There’s a whole lot of morbid fascination in The House of Yes, Matthew Parker’s directorial swansong at the Hope Theatre
“Were you poor? Did you eat chicken pot pie?”
For his final show as a director, outgoing AD of the Hope Theatre Matthew Parker (interview here) has turned once again to the ever-so-slightly macabre, in reviving Wendy MacLeod’s 1990 The House of Yes. And in a rather pleasing note, a host of familiar faces can be spotted in the cast – Bart Lambert (Thrill Me), Fergus Leathem (Brimstone and Treacle), Colette Eaton (Her Aching Heart) are joined by Gill King and Kaya Bucholc to take a step way onto the dark side.
The Pascals live in Washington DC but though it is 20 years since JFK’s assassination, the shadow of the Kennedys looms large over this clan. And over a hurricane-swept Thanksgiving, twin siblings Marty and Jackie-O are set to be reunited, though as he’s bringing a new fiancée Lesly and she’s got a pills-addled mother and horny younger brother in tow, it is clear this ain’t going to be your average family gathering.
There’s an almost Grand Giugnol darkness at play here, as blood-curdling screams sit alongside machiavellian mindgames. And the way in which the family circles around newcomer/interloper Lesly is genuinely chilling, Bucholc nailing her scarcely believing incredulity while Eaton and Leathem work a wickedly fun Flowers in the Attic aesthetic, even as he ostensibly tries to pull away to something close to normalcy. Dark and twisted has nothing on this lot.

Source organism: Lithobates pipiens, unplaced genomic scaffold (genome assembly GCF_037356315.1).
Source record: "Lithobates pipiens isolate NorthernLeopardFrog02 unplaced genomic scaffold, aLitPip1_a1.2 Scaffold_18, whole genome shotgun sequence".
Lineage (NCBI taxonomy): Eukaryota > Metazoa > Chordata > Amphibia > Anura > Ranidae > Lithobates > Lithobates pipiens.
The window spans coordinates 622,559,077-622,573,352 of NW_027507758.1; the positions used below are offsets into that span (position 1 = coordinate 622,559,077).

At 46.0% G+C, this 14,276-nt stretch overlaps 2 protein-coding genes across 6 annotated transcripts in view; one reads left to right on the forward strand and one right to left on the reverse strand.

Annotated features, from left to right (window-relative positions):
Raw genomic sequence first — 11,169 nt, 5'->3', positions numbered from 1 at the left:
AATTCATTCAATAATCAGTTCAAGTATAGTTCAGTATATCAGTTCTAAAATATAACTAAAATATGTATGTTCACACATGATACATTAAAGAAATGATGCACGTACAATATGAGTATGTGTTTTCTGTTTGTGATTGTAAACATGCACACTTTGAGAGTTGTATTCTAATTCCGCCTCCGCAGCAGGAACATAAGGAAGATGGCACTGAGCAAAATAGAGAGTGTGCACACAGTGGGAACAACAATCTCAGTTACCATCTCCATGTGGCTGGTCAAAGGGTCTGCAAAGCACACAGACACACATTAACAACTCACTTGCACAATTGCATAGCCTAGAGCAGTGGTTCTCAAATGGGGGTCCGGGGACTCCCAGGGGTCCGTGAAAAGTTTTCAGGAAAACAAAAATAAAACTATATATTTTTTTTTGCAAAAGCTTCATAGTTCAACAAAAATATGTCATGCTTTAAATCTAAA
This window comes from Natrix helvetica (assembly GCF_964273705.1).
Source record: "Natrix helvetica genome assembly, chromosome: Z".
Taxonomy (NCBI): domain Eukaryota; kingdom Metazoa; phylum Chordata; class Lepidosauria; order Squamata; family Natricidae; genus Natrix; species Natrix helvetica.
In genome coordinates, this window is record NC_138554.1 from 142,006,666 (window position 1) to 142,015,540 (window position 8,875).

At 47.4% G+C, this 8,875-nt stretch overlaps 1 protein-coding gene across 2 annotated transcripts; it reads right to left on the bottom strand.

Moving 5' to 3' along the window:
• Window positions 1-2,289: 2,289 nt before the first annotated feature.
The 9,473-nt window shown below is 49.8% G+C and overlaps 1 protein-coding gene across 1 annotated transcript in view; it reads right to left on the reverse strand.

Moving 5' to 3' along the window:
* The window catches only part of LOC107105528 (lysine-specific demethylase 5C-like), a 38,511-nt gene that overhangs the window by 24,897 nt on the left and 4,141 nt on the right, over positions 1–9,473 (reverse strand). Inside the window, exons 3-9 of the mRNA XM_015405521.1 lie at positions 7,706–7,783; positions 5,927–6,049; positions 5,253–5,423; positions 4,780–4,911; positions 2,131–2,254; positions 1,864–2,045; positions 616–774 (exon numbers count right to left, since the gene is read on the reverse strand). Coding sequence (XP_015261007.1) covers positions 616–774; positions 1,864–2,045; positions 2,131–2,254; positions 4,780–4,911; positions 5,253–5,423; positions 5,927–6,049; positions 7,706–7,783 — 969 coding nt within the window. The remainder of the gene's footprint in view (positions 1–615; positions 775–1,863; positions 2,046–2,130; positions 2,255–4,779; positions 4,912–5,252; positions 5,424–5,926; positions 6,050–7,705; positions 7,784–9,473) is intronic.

Which works to a point, especially in the dark opulence of Rachael Ryan’s design and the ominous rumble of Simon Arrowsmith’s soundscape. For me though, the morbid fascination with this set of characters only went so far. I craved more layers to MacLeod’s writing to give more of a hook into the personalities underneath the psychoses – Lambert manages this well as the angsty Anthony and so he’s the one character with a deeper level of interest to him.